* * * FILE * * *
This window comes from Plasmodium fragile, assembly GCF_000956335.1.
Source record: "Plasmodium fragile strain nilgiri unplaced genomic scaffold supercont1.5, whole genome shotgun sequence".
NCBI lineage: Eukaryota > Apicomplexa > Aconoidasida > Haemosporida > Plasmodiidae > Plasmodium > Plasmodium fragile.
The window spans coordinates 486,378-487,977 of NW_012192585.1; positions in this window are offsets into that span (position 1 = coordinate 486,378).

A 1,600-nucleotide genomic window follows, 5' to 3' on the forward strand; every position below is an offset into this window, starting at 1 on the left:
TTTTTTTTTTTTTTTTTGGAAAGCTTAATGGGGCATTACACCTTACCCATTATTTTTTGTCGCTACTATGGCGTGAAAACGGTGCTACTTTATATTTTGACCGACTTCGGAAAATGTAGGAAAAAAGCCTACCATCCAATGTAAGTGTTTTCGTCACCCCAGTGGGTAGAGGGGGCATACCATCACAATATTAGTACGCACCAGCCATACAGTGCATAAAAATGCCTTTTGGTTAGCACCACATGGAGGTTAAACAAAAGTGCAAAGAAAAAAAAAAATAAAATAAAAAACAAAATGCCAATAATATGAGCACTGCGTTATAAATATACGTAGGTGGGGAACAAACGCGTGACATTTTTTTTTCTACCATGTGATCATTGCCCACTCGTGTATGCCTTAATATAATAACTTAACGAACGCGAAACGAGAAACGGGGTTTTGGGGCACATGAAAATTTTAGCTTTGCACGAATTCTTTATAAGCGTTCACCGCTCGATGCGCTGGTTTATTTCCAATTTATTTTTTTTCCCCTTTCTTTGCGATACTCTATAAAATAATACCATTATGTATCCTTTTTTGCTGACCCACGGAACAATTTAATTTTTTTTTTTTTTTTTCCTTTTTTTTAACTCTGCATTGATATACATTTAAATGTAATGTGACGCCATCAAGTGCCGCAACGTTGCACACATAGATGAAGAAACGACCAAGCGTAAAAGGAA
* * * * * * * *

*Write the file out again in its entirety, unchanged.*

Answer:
This window comes from Plasmodium fragile, assembly GCF_000956335.1.
Source record: "Plasmodium fragile strain nilgiri unplaced genomic scaffold supercont1.5, whole genome shotgun sequence".
NCBI lineage: Eukaryota > Apicomplexa > Aconoidasida > Haemosporida > Plasmodiidae > Plasmodium > Plasmodium fragile.
The window spans coordinates 486,378-487,977 of NW_012192585.1; positions in this window are offsets into that span (position 1 = coordinate 486,378).

A 1,600-nucleotide genomic window follows, 5' to 3' on the forward strand; every position below is an offset into this window, starting at 1 on the left:
TTTTTTTTTTTTTTTTTGGAAAGCTTAATGGGGCATTACACCTTACCCATTATTTTTTGTCGCTACTATGGCGTGAAAACGGTGCTACTTTATATTTTGACCGACTTCGGAAAATGTAGGAAAAAAGCCTACCATCCAATGTAAGTGTTTTCGTCACCCCAGTGGGTAGAGGGGGCATACCATCACAATATTAGTACGCACCAGCCATACAGTGCATAAAAATGCCTTTTGGTTAGCACCACATGGAGGTTAAACAAAAGTGCAAAGAAAAAAAAAAATAAAATAAAAAACAAAATGCCAATAATATGAGCACTGCGTTATAAATATACGTAGGTGGGGAACAAACGCGTGACATTTTTTTTTCTACCATGTGATCATTGCCCACTCGTGTATGCCTTAATATAATAACTTAACGAACGCGAAACGAGAAACGGGGTTTTGGGGCACATGAAAATTTTAGCTTTGCACGAATTCTTTATAAGCGTTCACCGCTCGATGCGCTGGTTTATTTCCAATTTATTTTTTTTCCCCTTTCTTTGCGATACTCTATAAAATAATACCATTATGTATCCTTTTTTGCTGACCCACGGAACAATTTAATTTTTTTTTTTTTTTTTCCTTTTTTTTAACTCTGCATTGATATACATTTAAATGTAATGTGACGCCATCAAGTGCCGCAACGTTGCACACATAGATGAAGAAACGACCAAGCGTAAAAGGAA